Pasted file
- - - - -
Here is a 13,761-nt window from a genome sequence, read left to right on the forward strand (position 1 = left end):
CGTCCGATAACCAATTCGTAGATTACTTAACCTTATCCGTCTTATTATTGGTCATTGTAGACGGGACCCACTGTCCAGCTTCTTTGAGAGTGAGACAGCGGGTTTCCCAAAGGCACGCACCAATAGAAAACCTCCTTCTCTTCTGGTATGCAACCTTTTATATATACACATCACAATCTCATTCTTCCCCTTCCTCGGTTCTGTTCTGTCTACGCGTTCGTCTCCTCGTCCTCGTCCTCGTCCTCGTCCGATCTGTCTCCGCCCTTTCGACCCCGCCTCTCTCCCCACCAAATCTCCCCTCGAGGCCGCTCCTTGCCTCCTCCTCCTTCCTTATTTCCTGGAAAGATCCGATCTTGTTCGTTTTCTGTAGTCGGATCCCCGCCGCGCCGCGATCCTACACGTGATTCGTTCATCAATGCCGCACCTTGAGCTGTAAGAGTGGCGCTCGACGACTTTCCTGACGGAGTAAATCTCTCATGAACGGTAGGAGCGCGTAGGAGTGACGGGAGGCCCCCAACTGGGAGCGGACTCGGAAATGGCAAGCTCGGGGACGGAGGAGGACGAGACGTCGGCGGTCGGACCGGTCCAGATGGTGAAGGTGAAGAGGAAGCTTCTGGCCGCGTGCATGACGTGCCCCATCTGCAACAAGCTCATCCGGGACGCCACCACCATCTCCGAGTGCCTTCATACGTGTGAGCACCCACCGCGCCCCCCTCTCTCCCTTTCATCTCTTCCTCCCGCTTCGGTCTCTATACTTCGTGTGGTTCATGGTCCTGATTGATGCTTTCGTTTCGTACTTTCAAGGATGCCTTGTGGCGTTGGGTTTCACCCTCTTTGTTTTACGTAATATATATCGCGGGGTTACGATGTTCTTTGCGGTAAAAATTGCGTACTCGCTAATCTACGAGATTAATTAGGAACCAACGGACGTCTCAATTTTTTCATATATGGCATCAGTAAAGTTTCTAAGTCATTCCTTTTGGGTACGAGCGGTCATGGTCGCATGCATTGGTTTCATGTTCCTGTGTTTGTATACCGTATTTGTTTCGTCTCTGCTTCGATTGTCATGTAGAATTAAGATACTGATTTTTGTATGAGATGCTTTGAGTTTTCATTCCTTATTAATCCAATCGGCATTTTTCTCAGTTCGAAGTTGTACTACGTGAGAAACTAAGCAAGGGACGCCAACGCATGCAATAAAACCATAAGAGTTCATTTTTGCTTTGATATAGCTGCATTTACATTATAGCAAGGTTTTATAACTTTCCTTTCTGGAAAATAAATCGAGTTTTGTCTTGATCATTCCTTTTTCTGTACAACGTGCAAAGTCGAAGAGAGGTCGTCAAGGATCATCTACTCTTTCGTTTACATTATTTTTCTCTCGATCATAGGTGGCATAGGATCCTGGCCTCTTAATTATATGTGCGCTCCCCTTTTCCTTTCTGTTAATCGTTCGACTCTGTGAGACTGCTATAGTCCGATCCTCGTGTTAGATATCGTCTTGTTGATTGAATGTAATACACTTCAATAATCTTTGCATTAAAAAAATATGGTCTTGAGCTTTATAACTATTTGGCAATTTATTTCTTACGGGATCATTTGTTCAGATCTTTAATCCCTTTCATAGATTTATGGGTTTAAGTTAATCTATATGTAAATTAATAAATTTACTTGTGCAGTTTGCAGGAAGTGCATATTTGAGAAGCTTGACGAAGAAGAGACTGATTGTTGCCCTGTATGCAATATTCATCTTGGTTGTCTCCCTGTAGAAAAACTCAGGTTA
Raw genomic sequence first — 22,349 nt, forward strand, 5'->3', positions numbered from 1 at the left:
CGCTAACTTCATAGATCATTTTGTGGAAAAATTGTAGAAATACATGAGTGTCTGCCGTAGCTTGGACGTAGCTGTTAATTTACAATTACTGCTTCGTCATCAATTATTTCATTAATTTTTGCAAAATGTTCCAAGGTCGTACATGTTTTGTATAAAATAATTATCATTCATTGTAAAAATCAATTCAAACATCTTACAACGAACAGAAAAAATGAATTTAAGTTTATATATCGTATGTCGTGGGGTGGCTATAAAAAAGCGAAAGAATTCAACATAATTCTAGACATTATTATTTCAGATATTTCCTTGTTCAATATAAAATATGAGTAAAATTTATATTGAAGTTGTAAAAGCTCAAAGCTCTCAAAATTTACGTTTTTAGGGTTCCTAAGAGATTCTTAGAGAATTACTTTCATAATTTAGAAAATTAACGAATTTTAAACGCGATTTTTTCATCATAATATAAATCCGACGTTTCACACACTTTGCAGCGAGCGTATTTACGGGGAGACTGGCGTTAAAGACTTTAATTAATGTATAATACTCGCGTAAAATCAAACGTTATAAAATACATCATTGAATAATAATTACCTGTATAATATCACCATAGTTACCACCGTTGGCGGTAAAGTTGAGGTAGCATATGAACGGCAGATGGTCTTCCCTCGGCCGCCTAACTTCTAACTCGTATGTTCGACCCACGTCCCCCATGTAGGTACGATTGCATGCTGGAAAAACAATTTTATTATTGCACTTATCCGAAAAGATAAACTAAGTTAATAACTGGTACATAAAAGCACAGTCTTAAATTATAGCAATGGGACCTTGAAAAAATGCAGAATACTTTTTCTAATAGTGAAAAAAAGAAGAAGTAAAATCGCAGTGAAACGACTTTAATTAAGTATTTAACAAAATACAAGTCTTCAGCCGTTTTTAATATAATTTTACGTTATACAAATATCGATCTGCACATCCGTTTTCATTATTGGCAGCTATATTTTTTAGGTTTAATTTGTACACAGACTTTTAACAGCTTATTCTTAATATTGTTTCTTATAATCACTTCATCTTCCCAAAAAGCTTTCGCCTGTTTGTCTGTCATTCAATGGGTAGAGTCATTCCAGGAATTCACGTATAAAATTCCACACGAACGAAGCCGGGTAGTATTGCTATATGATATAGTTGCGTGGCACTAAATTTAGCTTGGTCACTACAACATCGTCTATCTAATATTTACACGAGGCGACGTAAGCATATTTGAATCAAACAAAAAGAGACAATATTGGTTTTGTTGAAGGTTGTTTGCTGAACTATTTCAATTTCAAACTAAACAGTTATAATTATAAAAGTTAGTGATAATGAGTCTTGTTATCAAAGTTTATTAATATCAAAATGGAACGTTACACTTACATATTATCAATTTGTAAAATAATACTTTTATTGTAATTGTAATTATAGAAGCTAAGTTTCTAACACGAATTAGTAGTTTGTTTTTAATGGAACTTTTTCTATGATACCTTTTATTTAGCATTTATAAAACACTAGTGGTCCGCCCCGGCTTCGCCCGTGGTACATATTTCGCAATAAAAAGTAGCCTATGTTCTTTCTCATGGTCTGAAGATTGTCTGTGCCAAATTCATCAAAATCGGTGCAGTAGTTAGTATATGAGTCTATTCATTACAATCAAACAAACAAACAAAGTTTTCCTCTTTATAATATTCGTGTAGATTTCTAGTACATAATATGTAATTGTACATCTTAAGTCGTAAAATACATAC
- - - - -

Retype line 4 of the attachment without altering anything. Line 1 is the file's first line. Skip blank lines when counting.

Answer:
CGCTAACTTCATAGATCATTTTGTGGAAAAATTGTAGAAATACATGAGTGTCTGCCGTAGCTTGGACGTAGCTGTTAATTTACAATTACTGCTTCGTCATCAATTATTTCATTAATTTTTGCAAAATGTTCCAAGGTCGTACATGTTTTGTATAAAATAATTATCATTCATTGTAAAAATCAATTCAAACATCTTACAACGAACAGAAAAAATGAATTTAAGTTTATATATCGTATGTCGTGGGGTGGCTATAAAAAAGCGAAAGAATTCAACATAATTCTAGACATTATTATTTCAGATATTTCCTTGTTCAATATAAAATATGAGTAAAATTTATATTGAAGTTGTAAAAGCTCAAAGCTCTCAAAATTTACGTTTTTAGGGTTCCTAAGAGATTCTTAGAGAATTACTTTCATAATTTAGAAAATTAACGAATTTTAAACGCGATTTTTTCATCATAATATAAATCCGACGTTTCACACACTTTGCAGCGAGCGTATTTACGGGGAGACTGGCGTTAAAGACTTTAATTAATGTATAATACTCGCGTAAAATCAAACGTTATAAAATACATCATTGAATAATAATTACCTGTATAATATCACCATAGTTACCACCGTTGGCGGTAAAGTTGAGGTAGCATATGAACGGCAGATGGTCTTCCCTCGGCCGCCTAACTTCTAACTCGTATGTTCGACCCACGTCCCCCATGTAGGTACGATTGCATGCTGGAAAAACAATTTTATTATTGCACTTATCCGAAAAGATAAACTAAGTTAATAACTGGTACATAAAAGCACAGTCTTAAATTATAGCAATGGGACCTTGAAAAAATGCAGAATACTTTTTCTAATAGTGAAAAAAAGAAGAAGTAAAATCGCAGTGAAACGACTTTAATTAAGTATTTAACAAAATACAAGTCTTCAGCCGTTTTTAATATAATTTTACGTTATACAAATATCGATCTGCACATCCGTTTTCATTATTGGCAGCTATATTTTTTAGGTTTAATTTGTACACAGACTTTTAACAGCTTATTCTTAATATTGTTTCTTATAATCACTTCATCTTCCCAAAAAGCTTTCGCCTGTTTGTCTGTCATTCAATGGGTAGAGTCATTCCAGGAATTCACGTATAAAATTCCACACGAACGAAGCCGGGTAGTATTGCTATATGATATAGTTGCGTGGCACTAAATTTAGCTTGGTCACTACAACATCGTCTATCTAATATTTACACGAGGCGACGTAAGCATATTTGAATCAAACAAAAAGAGACAATATTGGTTTTGTTGAAGGTTGTTTGCTGAACTATTTCAATTTCAAACTAAACAGTTATAATTATAAAAGTTAGTGATAATGAGTCTTGTTATCAAAGTTTATTAATATCAAAATGGAACGTTACACTTACATATTATCAATTTGTAAAATAATACTTTTATTGTAATTGTAATTATAGAAGCTAAGTTTCTAACACGAATTAGTAGTTTGTTTTTAATGGAACTTTTTCTATGATACCTTTTATTTAGCATTTATAAAACACTAGTGGTCCGCCCCGGCTTCGCCCGTGGTACATATTTCGCAATAAAAAGTAGCCTATGTTCTTTCTCATGGTCTGAAGATTGTCTGTGCCAAATTCATCAAAATCGGTGCAGTAGTTAGTATATGAGTCTATTCATTACAATCAAACAAACAAACAAAGTTTTCCTCTTTATAATATTCGTGTAGATTTCTAGTACATAATATGTAATTGTACATCTTAAGTCGTAAAATACATAC